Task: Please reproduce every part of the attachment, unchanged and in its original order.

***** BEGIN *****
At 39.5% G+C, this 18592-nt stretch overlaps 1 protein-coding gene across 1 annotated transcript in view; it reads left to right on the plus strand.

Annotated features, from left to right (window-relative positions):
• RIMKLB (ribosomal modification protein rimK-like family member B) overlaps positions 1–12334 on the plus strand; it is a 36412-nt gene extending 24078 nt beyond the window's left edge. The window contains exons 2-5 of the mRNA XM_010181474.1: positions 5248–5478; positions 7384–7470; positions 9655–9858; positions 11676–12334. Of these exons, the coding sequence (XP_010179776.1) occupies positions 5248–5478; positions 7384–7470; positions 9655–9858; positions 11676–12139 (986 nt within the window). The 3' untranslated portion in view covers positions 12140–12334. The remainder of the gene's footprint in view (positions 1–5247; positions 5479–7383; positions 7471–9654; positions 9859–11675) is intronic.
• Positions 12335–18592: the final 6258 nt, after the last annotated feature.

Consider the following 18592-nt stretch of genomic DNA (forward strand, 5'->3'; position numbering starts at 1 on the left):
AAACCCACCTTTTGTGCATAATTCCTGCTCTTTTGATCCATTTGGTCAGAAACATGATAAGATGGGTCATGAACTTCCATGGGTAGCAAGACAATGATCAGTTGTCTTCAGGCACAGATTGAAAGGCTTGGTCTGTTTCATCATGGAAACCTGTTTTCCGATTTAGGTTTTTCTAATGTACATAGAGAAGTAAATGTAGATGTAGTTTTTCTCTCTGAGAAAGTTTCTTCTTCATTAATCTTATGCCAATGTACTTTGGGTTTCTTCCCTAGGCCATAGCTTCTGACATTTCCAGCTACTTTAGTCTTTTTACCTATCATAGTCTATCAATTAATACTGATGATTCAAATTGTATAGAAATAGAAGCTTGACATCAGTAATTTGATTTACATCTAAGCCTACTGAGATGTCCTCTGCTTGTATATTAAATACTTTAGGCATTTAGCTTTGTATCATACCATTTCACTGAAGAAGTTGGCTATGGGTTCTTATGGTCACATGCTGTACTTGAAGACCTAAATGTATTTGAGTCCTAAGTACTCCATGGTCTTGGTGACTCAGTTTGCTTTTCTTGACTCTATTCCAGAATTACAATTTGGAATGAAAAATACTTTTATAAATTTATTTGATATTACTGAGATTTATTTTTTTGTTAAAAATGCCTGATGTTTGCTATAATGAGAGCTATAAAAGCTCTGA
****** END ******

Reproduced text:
At 39.5% G+C, this 18592-nt stretch overlaps 1 protein-coding gene across 1 annotated transcript in view; it reads left to right on the plus strand.

Annotated features, from left to right (window-relative positions):
• RIMKLB (ribosomal modification protein rimK-like family member B) overlaps positions 1–12334 on the plus strand; it is a 36412-nt gene extending 24078 nt beyond the window's left edge. The window contains exons 2-5 of the mRNA XM_010181474.1: positions 5248–5478; positions 7384–7470; positions 9655–9858; positions 11676–12334. Of these exons, the coding sequence (XP_010179776.1) occupies positions 5248–5478; positions 7384–7470; positions 9655–9858; positions 11676–12139 (986 nt within the window). The 3' untranslated portion in view covers positions 12140–12334. The remainder of the gene's footprint in view (positions 1–5247; positions 5479–7383; positions 7471–9654; positions 9859–11675) is intronic.
• Positions 12335–18592: the final 6258 nt, after the last annotated feature.

Consider the following 18592-nt stretch of genomic DNA (forward strand, 5'->3'; position numbering starts at 1 on the left):
AAACCCACCTTTTGTGCATAATTCCTGCTCTTTTGATCCATTTGGTCAGAAACATGATAAGATGGGTCATGAACTTCCATGGGTAGCAAGACAATGATCAGTTGTCTTCAGGCACAGATTGAAAGGCTTGGTCTGTTTCATCATGGAAACCTGTTTTCCGATTTAGGTTTTTCTAATGTACATAGAGAAGTAAATGTAGATGTAGTTTTTCTCTCTGAGAAAGTTTCTTCTTCATTAATCTTATGCCAATGTACTTTGGGTTTCTTCCCTAGGCCATAGCTTCTGACATTTCCAGCTACTTTAGTCTTTTTACCTATCATAGTCTATCAATTAATACTGATGATTCAAATTGTATAGAAATAGAAGCTTGACATCAGTAATTTGATTTACATCTAAGCCTACTGAGATGTCCTCTGCTTGTATATTAAATACTTTAGGCATTTAGCTTTGTATCATACCATTTCACTGAAGAAGTTGGCTATGGGTTCTTATGGTCACATGCTGTACTTGAAGACCTAAATGTATTTGAGTCCTAAGTACTCCATGGTCTTGGTGACTCAGTTTGCTTTTCTTGACTCTATTCCAGAATTACAATTTGGAATGAAAAATACTTTTATAAATTTATTTGATATTACTGAGATTTATTTTTTTGTTAAAAATGCCTGATGTTTGCTATAATGAGAGCTATAAAAGCTCTGA